Lockdown! This is what St Helen’s Square looks like now

The new security measures in St Helen's Square. Photographs: Richard McDougall

York has always been hot on security – see that huge stone wall that surrounds the city – but this takes it to the next level.

Security blocks and barriers have appeared across the city centre, and they make quite an impact on the eye.

Particularly affected is St Helen’s Square. Barriers run the entire length of the ancient square, surrounding the seats and the Christmas tree.



There is also a yellow, red and white barrier swing barrier in place.

Elsewhere the chrome bollards are in place at the High Ousegate end of Parliament Street.

And other barriers have appeared at the entrance to Spurriergate.

The bollards on Parliament Street


Bollards at the entrance to Spurriergate

City of York Council has installed them as a temporary measure to protect the city from terrorist attack.

Tom Brittain, assistant director of housing and community safety at the council, said:

  • While very rare, terror attacks in the UK can create a lot of concern. With our partners in the police, we are making the city centre more secure than it has ever been, and want to reassure everyone who uses it that we are prepared, alert and ready to help protect them.

Neighbourhood Policing Commander for York and Selby Superintendent Lindsey Butterfield said:

  • Although the terrorist threat level has now been lowered to substantial, we still need to remain vigilant and do everything possible to keep people safe.

    These latest measures are a welcome addition to our existing security plans designed to help keep York safe and secure during the festive season and the weeks leading up to it.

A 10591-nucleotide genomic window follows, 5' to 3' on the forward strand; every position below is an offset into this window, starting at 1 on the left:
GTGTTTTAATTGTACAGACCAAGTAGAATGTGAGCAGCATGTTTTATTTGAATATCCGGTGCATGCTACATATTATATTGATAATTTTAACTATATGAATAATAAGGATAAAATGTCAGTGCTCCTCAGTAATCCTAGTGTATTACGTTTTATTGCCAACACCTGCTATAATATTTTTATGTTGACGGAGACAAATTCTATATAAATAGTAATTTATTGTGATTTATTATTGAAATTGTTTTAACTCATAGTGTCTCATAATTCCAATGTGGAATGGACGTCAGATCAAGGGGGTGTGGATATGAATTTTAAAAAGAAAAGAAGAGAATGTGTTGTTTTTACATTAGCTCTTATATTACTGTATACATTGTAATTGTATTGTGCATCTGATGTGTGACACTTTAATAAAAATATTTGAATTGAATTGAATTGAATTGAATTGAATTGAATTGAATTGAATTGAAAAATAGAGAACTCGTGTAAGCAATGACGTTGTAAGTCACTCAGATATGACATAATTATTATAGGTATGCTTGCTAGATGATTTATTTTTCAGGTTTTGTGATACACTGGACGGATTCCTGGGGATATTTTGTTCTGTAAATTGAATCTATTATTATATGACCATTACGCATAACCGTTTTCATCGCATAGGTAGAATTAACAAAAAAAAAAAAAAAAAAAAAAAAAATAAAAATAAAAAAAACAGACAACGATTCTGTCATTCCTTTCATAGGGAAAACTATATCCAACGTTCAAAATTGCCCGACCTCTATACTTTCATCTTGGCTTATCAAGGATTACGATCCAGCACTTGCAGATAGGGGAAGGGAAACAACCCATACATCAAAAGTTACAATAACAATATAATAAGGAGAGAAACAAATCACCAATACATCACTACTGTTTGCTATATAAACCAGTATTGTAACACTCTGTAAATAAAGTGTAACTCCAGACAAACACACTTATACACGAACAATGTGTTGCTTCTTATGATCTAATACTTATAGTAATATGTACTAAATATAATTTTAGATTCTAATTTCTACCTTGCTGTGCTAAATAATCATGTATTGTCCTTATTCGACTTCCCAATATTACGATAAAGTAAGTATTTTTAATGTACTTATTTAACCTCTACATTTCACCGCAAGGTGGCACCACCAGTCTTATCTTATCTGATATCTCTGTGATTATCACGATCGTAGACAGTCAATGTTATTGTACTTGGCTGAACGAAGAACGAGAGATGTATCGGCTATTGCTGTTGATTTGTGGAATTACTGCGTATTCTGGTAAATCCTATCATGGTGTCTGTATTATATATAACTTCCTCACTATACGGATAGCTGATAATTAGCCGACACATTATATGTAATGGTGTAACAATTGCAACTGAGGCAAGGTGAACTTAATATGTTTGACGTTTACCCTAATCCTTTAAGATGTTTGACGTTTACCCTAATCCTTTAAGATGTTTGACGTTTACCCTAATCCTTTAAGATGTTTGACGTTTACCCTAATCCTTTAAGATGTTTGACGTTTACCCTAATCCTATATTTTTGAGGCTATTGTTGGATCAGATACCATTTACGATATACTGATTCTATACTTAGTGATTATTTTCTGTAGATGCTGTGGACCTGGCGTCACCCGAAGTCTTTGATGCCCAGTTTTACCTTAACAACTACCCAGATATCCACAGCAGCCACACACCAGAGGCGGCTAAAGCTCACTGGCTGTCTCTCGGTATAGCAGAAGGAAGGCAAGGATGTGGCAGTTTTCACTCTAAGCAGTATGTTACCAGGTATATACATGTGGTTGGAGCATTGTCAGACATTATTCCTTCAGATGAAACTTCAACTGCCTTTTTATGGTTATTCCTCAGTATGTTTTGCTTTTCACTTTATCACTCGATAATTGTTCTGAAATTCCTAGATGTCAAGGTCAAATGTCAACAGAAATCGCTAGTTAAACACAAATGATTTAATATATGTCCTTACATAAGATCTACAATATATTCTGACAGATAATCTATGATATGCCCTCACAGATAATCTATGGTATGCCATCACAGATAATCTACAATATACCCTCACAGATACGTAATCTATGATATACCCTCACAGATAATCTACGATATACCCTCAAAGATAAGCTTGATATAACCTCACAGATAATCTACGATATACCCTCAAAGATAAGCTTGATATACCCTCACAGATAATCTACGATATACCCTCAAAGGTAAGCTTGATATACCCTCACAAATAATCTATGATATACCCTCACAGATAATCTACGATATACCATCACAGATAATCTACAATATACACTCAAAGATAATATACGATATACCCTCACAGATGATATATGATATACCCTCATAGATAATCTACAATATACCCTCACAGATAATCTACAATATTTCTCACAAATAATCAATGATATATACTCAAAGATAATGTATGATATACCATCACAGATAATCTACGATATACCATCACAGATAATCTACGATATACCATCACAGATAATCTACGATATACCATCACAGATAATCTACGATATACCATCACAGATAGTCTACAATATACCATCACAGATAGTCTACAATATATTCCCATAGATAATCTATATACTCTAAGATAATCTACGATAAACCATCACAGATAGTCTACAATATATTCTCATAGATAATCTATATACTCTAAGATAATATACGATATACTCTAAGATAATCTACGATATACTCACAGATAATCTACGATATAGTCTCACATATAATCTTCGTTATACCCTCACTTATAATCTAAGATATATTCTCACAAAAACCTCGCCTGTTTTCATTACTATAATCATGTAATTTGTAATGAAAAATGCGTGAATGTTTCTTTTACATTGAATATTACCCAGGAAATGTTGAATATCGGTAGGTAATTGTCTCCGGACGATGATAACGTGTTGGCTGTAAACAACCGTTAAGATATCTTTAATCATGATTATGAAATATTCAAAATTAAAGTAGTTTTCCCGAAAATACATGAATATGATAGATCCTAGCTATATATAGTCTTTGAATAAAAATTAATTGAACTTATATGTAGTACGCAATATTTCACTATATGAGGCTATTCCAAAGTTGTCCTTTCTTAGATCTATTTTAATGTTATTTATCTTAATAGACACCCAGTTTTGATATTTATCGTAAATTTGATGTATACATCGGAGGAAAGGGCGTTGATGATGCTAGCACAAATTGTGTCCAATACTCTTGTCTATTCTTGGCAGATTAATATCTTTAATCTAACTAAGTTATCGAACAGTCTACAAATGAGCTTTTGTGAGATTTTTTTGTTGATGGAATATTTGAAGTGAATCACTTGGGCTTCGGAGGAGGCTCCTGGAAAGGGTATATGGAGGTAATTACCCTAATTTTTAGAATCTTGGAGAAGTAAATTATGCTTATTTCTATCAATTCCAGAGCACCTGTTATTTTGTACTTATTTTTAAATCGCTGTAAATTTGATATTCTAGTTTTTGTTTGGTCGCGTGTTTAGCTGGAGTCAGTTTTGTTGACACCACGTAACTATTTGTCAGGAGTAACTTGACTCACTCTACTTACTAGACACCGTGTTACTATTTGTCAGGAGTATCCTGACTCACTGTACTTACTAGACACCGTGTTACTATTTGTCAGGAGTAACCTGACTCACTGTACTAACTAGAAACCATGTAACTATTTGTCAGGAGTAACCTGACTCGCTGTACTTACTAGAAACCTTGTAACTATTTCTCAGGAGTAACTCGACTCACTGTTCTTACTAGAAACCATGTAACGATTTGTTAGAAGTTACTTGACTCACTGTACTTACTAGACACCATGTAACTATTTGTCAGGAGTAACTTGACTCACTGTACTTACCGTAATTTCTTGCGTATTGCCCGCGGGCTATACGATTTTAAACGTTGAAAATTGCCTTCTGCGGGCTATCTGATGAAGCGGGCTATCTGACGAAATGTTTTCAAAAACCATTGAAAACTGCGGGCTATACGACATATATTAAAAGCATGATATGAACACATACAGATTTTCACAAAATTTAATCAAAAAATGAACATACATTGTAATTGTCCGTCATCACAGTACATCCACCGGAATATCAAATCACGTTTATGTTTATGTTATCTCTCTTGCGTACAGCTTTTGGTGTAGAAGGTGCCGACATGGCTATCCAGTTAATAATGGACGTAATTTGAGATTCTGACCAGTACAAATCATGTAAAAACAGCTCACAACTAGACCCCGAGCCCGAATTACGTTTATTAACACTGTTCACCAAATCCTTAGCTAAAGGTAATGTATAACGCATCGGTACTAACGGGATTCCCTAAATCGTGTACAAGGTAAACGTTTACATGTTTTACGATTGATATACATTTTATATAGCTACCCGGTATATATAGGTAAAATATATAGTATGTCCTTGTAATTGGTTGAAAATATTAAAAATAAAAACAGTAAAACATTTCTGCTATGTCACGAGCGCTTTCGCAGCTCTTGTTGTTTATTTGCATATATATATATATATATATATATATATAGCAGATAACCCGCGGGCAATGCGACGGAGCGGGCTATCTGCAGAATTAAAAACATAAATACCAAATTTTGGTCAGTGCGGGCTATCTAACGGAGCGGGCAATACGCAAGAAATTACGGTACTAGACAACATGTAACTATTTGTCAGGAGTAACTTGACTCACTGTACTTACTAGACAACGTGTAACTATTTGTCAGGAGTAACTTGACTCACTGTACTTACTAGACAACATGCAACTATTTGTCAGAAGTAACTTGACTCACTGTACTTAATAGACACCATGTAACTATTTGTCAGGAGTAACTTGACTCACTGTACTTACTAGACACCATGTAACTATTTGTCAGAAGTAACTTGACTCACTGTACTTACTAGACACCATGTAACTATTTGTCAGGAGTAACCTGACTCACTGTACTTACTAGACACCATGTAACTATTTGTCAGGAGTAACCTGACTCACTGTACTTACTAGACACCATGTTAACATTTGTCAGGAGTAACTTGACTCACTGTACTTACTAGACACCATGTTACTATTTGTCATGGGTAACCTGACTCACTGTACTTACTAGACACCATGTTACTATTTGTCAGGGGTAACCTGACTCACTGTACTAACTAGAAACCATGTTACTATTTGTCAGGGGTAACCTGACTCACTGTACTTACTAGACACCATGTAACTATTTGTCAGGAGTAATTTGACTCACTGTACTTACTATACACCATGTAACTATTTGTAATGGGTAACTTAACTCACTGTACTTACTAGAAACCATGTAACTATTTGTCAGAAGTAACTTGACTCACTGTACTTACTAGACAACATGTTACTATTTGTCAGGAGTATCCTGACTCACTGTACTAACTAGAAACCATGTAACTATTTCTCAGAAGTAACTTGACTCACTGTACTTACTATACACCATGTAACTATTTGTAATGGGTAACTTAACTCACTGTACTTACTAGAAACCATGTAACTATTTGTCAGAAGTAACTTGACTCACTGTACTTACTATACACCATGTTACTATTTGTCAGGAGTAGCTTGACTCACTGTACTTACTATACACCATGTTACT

34 thoughts on “Lockdown! This is what St Helen’s Square looks like now

  1. as An Armature Historian, Ex Service (Army – Northern Ireland) and Resident of York. Is was, well not a surprise, more a SHOCK to see these things appear overnight, and as it seems NO One Knew (Shops, Other Official Buildings , Traffic Management ) where informed. These Barriers (I have seen the same in London at Government Sites) Block, Impede on Pavements. Then the case of York (“Shambles” your name) are under enforced CURFEW. Then a certain House in St Helen’s found that there where almost blocked in. and “WHO” is paying for the “Security Staff” manning these (gates) – WHO. Lastly did this Go Through the Council, Seems Not and If Not what Authority was Used. No Terrorist Threat and that was lowered last month. So Whose Authority.

  2. How disappointing that the council decides to be seen to be ‘doing something’ AFTER the terrorist threat has been downgraded, and that these massive barriers are absolutely no deterrent to terrorism that isn’t in the form of a vehicle. They will only deter repeat visitors to our beautiful city, which will have a long term negative impact on the local economy after all. This short sighted, environmentally expensive, eye sore is a waste of OUR council tax and has far reaching implications – much more than just this ‘festive season’.

  3. Unfortunately terrorists don’t think because a city is old and beautiful it should not be attacked.
    Terrorists only think about causing maximum damage and unfortunately york city has a huge amount of people per square metre walking narrow streets with no room for escape.
    These barriers will only be a tempory measure until something more suitable will be a available I’m sure .
    Should York be subjected to a terror attack then the damage done to human life and the stain it would leave upon the city would be far more lasting than any tempory barrier .